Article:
Korak’s still on the disabled list, but he’s almost ready to resume baseball activities and should be back mid May. In the meantime…
LAS VEGAS, NV – I got sucked in. I had no intention of seeing the Mayweather vs Pacquaio fight, five years later, but on Friday I was caught in a nostalgic mood when a buddy floated the idea of going somewhere to see it, a nearby bar with a $25 cover. I once paid money to see a closed-circuit simulcast at the Boston Garden of the Sugar Ray Leonard-Marvin Hagler fight (the old Garden was packed for their Brockton son Hagler, except for my earnest and oblivious buddy Joey, who was the only one cheering at the end. I thought we’d never make it to the T), and it was one of the best events I’d ever seen and totally worth whatever outrageous 1987-priced ticket I’d bought.
That fight, like this one, was also groaned about being five years too late, between two past-their-time champs who were also 30 and 32 years of age. That’s about where the similarities end, though, with the biggest difference of course being the money. The live gate for the 1987 fight was $7.9 million, and this one was nearly ten times that, and who even cares about the gate when there’s pay-per-view numbers in the hundreds of millions and I used the words “closed circuit” a second ago?
The crowd I saw it with was mostly pro-Pacquiao, perhaps because he trains with Freddie Roach just down Sunset in Hollywood, but clearly he was being played up as the white
guy hat in this story line against the brash trash talker who calls himself “Money.” The pre-fight intro-videos played this out, with Mayweather’s insane mansion and cars on display, followed by Pacquiao praying in his Philippines barrio church. Believe me, while I’m not particularly a fan, I’m not a Mayweather hater. I do not begrudge him his heel turn, his transition into the next Kanye Kardashian (nor the distance he tries to put between himself and those spousal abuse charges). It feels like he realized early on that his dominating technical style is not exactly the stuff that promises Hearns-Hagler, so “Money” was created to sell fights, and sell fights it does, with this as his crowning achievement.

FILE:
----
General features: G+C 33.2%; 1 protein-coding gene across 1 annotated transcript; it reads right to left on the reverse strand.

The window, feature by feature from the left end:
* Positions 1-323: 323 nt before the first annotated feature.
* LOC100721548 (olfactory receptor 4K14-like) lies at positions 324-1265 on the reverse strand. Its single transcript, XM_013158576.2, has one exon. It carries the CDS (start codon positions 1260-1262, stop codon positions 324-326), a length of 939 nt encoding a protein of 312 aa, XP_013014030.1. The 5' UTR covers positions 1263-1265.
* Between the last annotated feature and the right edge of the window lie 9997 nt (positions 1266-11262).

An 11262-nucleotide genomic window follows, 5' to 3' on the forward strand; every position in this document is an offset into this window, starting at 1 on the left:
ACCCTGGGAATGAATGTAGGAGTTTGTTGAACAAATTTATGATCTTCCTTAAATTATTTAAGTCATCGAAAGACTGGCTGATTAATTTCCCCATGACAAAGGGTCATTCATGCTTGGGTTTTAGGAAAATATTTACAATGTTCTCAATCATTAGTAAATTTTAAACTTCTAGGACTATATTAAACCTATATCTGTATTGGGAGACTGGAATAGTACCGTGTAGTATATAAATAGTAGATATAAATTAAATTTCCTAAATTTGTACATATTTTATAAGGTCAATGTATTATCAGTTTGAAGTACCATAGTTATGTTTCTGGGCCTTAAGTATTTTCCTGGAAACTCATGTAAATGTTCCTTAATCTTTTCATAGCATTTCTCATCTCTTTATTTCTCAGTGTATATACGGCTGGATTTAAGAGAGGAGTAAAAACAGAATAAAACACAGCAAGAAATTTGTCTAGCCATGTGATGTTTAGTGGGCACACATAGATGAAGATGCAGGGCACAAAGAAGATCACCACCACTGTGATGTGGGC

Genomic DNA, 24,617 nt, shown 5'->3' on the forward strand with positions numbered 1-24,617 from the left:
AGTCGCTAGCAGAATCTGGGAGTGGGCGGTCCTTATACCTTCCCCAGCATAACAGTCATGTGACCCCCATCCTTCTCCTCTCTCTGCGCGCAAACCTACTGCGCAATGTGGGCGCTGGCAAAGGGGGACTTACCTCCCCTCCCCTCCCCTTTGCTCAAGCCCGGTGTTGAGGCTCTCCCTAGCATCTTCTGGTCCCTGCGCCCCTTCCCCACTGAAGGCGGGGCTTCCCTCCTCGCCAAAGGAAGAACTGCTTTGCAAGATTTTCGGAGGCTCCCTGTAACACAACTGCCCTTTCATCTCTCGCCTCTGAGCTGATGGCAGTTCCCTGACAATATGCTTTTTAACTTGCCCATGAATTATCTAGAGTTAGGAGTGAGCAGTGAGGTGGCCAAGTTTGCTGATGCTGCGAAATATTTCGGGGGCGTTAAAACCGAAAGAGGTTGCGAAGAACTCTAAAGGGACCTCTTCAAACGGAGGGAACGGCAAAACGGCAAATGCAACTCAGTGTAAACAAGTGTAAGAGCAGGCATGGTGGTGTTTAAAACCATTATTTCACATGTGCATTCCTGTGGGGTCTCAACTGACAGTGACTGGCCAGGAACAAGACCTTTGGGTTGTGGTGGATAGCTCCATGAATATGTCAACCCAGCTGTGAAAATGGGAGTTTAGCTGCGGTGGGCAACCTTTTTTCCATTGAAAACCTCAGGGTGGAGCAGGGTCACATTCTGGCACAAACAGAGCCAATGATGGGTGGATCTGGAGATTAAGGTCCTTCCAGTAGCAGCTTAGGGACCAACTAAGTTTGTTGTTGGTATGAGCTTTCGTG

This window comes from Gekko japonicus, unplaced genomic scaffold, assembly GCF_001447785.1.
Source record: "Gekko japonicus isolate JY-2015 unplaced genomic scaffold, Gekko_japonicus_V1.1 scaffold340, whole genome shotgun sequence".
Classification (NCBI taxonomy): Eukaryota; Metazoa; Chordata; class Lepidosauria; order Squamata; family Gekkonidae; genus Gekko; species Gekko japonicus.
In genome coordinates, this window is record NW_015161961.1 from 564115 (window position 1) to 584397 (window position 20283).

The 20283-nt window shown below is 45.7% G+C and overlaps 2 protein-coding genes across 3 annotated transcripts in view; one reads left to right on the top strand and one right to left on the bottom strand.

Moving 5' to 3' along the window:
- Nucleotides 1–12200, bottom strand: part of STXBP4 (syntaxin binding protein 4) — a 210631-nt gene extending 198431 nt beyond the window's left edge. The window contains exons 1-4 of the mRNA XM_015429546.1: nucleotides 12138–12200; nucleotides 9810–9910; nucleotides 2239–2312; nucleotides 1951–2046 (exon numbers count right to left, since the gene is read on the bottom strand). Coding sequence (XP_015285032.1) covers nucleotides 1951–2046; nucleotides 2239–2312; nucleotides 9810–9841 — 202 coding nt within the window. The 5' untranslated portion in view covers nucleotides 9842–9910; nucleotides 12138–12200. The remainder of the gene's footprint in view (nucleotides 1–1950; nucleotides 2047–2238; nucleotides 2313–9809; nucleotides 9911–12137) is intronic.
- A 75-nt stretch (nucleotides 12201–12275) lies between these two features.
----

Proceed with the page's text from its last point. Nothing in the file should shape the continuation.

Oh but nothing empties the soul like selling, and perhaps because it took so long in the making, the selling came pouring out of every pixel of the screen for this fight, from Marky Mark pushing some water company on his t-shirt, to poor Freddie Roach looking like he was wearing a jumpsuit of pop-up ads, to Jimmy Lennon Jr. seamlessly working in a plug for the new “Jack” Gyllenhaal boxing movie Southpaw. Even Mayweather was stalked down the runway by the creepy Burger King from commercials that were on the air when this fight should’ve taken place. By the end, how can you not feel like the sopped victim of a consumer-message-driven bukake?
After a good beginning led to an anticlimactic finish, the actual fight never lived up to the magnitude of the “event,” and when it was over Teddy Atlas bemoaned the death of boxing, which sounded ironic on a night the two participants each took home a check for ONE HUNDRED MILLION DOLLARS (and that’s just the down-payment!), but you know what he means, that the true fan has been priced out of even the weigh-ins. The worst part is that all that perceived ducking that Mayweather did these last five years were all for naught, he won handily, his legacy is secure…and while Jim Lampley argued that he waited until he got the absolute most he could, what did he–and the rest of us–lose by never getting a Mayweather-Pacquiao II or III? This was a super event, financially speaking, but it also had the unshakable, dirty feeling of One Last Score. It may well end up being the Fight of the Century, because it’ll be that long before another relevant boxing match comes along.
Come back tomorrow for Big Al Sternberg/Fake Sandy Alderson.